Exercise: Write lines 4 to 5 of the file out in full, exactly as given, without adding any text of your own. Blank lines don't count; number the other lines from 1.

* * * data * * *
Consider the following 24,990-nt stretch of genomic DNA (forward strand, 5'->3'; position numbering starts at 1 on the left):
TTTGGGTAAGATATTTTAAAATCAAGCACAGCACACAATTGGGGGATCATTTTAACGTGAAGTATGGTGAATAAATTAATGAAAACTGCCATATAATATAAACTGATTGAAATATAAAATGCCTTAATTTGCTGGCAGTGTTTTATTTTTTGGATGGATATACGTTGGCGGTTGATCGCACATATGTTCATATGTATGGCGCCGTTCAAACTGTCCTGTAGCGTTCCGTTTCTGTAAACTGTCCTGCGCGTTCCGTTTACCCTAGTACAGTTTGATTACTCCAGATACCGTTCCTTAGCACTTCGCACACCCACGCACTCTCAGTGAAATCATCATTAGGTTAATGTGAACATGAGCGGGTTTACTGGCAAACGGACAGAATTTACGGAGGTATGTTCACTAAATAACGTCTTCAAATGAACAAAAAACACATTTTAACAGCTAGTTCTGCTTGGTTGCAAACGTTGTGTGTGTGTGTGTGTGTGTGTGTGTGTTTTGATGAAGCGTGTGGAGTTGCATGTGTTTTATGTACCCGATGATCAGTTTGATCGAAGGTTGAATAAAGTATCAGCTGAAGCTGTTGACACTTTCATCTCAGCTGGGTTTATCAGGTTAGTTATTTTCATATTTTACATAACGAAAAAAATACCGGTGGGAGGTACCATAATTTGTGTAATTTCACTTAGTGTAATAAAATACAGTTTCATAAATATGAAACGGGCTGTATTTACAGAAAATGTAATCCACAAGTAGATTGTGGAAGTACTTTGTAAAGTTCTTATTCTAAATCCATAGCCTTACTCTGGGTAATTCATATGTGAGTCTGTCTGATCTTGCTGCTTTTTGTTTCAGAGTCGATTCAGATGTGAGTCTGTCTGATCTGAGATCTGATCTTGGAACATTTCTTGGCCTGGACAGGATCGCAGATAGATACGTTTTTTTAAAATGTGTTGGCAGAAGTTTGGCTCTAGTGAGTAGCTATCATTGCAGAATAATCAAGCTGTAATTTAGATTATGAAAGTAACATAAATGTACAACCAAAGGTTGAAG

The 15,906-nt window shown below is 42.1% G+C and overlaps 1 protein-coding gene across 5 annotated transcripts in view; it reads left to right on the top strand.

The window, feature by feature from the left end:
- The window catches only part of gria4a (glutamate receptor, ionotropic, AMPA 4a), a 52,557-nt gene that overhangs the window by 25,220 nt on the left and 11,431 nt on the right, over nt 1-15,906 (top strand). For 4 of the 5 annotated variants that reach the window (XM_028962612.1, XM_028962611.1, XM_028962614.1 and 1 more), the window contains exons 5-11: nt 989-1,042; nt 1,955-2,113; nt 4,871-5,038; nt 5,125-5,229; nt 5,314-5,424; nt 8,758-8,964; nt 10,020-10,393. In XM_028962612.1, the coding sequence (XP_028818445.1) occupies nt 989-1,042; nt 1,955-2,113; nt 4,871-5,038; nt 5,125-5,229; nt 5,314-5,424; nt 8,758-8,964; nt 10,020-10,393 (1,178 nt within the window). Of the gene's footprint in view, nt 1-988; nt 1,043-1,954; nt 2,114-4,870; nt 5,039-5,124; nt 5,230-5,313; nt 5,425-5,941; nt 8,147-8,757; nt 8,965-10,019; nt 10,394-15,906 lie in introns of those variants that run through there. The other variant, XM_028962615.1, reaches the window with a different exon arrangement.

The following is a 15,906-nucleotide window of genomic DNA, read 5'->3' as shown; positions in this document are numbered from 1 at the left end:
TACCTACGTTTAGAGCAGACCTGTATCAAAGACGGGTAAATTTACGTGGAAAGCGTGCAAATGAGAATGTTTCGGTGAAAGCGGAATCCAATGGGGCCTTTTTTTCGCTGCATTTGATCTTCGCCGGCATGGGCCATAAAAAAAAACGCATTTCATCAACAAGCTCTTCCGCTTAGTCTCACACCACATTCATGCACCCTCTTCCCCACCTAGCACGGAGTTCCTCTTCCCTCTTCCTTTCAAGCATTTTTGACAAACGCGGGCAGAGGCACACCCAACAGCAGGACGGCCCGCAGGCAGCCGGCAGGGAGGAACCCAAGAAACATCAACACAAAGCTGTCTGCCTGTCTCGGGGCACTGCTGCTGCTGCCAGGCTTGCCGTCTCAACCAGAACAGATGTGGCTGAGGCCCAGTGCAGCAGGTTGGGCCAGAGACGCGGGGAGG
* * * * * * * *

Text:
The window, feature by feature from the left end:
- The window catches only part of gria4a (glutamate receptor, ionotropic, AMPA 4a), a 52,557-nt gene that overhangs the window by 25,220 nt on the left and 11,431 nt on the right, over nt 1-15,906 (top strand). For 4 of the 5 annotated variants that reach the window (XM_028962612.1, XM_028962611.1, XM_028962614.1 and 1 more), the window contains exons 5-11: nt 989-1,042; nt 1,955-2,113; nt 4,871-5,038; nt 5,125-5,229; nt 5,314-5,424; nt 8,758-8,964; nt 10,020-10,393. In XM_028962612.1, the coding sequence (XP_028818445.1) occupies nt 989-1,042; nt 1,955-2,113; nt 4,871-5,038; nt 5,125-5,229; nt 5,314-5,424; nt 8,758-8,964; nt 10,020-10,393 (1,178 nt within the window). Of the gene's footprint in view, nt 1-988; nt 1,043-1,954; nt 2,114-4,870; nt 5,039-5,124; nt 5,230-5,313; nt 5,425-5,941; nt 8,147-8,757; nt 8,965-10,019; nt 10,394-15,906 lie in introns of those variants that run through there. The other variant, XM_028962615.1, reaches the window with a different exon arrangement.